Many people describe themselves as having a “sweet tooth” or “sugar cravings,” but is it possible to be physically addicted to the sweet stuff? Researchers have found evidence that sugar can be addictive, and that those who are addicted to sugar exhibit many of the same behaviors found in drug addicts.

A 2001 animal study found that “behavioral findings with sugar are similar to those observed with drugs of abuse.” Rats that were allowed unlimited daily access to sugar ate more sugar every day as the study went on. They especially increased the amount of sugar that they ate in the first hour they were allowed access, following a pattern of “binge” behavior. A second group of rats that were allowed a limited amount of sugar each day actually decreased the amount of sugar they ate as the study progressed.

The fact that the rats increased the amount of sugar they ate is a common pattern of substance abuse. It could mean that they built up a tolerance, meaning the rats need more sugar to create the same euphoric feeling they experienced when they first ate it.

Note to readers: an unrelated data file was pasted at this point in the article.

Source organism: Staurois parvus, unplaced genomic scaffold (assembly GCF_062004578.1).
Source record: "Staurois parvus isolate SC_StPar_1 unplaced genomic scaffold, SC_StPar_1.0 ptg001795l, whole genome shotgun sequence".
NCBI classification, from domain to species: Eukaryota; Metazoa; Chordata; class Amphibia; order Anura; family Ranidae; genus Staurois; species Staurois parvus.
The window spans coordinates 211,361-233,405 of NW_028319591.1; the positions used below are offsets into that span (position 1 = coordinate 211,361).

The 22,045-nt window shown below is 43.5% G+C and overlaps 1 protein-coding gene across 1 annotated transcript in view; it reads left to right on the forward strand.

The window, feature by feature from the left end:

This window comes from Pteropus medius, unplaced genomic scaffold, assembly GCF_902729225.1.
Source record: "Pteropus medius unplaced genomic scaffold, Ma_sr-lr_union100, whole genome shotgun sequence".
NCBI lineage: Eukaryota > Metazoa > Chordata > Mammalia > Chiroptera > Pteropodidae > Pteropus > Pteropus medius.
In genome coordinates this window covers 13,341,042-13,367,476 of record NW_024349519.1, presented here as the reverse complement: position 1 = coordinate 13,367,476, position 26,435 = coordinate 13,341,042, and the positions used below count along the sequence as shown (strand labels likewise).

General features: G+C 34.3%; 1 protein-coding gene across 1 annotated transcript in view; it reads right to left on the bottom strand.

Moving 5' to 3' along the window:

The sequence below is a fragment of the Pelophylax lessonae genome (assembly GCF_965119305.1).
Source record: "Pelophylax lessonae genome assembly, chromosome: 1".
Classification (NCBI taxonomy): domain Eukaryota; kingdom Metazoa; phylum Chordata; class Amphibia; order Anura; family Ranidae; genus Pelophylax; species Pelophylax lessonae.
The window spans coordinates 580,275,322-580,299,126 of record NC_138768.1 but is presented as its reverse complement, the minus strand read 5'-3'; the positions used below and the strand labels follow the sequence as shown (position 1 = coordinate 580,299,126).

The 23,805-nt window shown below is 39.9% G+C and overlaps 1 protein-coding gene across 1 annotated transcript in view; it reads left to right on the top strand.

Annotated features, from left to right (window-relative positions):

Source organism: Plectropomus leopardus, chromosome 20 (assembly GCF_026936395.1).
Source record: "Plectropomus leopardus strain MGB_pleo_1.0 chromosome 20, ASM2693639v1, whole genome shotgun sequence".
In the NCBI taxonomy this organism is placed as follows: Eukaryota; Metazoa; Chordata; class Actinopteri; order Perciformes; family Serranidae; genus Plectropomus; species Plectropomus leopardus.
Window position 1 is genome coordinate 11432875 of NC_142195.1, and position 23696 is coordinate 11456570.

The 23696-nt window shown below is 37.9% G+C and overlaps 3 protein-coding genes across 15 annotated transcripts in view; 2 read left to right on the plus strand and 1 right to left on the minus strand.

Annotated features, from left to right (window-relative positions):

Another manner in which sugar simulates an addictive drug takes place in the brain. Many addictive drugs such as cocaine cause an increase in dopamine release in a particular area of the brain known as the “pleasure center.” Researchers in several different studies observed the same dopamine increase in rats that binged on sugar.

These studies tell us that moderation is the key when it comes to enjoying sugary snacks (or anything else except for leafy greens). A little bit of sugar can provide some dietary enjoyment and excitement. However, if we eat too much too often, we’re setting ourselves up for a destructive crave and binge pattern.

For a collection of dessert recipes made with natural sugar alternatives, check out The Nourishing Apron blog.

This article is a reprint of a post I did for Pinnacle Physical Therapy.

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